Tropical Storm Philippe is posing no threat to land, but he is strengthening in the far eastern Atlantic. A turn to the northwest was expected to start Monday. There were no coastal watches or warnings in effect.
As the remnants of what had been Tropical Storm Ophelia fizzled in the Caribbean, another storm -- Philippe -- continued to gain strength Sunday in the eastern Atlantic Ocean, the National Hurricane Center reported. No coastal warnings or watches are yet in effect for Tropical Storm Philippe, which is about 500 miles (805 kilometers) west-southwest of the Cape Verde Islands and still thousands of miles from the nearest Caribbean islands. It has grown more powerful in recent days with maximum sustained winds of 60 mph early Sunday evening, 20 mph stronger than those reported 24 hours earlier. Tropical storm-force winds of 40 mph or more extended out 60 miles from its center. The hurricane center predicts that Philippe will become a hurricane, meaning it will have sustained winds of at least 74 mph, by late Monday.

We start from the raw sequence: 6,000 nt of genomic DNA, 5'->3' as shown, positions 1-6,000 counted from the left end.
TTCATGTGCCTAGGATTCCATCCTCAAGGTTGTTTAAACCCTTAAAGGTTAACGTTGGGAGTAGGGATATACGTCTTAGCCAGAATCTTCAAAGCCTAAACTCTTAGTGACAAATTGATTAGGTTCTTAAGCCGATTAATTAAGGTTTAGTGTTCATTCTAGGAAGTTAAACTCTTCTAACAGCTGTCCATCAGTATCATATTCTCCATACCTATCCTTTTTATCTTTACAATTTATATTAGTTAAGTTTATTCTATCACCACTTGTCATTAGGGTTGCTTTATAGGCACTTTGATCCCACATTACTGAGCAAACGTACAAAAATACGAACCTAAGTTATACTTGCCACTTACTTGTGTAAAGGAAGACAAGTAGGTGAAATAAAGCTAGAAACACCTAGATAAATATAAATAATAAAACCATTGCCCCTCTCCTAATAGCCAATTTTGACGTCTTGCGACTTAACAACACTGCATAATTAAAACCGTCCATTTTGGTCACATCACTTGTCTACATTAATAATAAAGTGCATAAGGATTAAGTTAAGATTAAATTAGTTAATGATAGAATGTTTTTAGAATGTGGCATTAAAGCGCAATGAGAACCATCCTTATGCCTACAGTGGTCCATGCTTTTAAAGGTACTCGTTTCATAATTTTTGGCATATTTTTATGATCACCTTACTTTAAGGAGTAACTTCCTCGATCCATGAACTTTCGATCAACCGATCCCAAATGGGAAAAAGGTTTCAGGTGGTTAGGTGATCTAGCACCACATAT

The storm is now heading northwest at around 12 mph, with a gradual turn more northward -- and a slight slowdown -- expected "over the next couple of days," according to the center. The threat is diminishing, meanwhile, from another system that is much closer to North and South America. Ophelia lost its status as a tropical storm on Sunday, when it sported sustained winds of 35 mph, reports the hurricane center. At 5 p.m. ET Sunday, its center was 145 miles east of the northern Leeward Islands. The hurricane center noted that what had been Ophelia "is expected to weaken and dissipate" further in the coming days. - CNN.WATCH: Storm Center's Tropical Storm Update.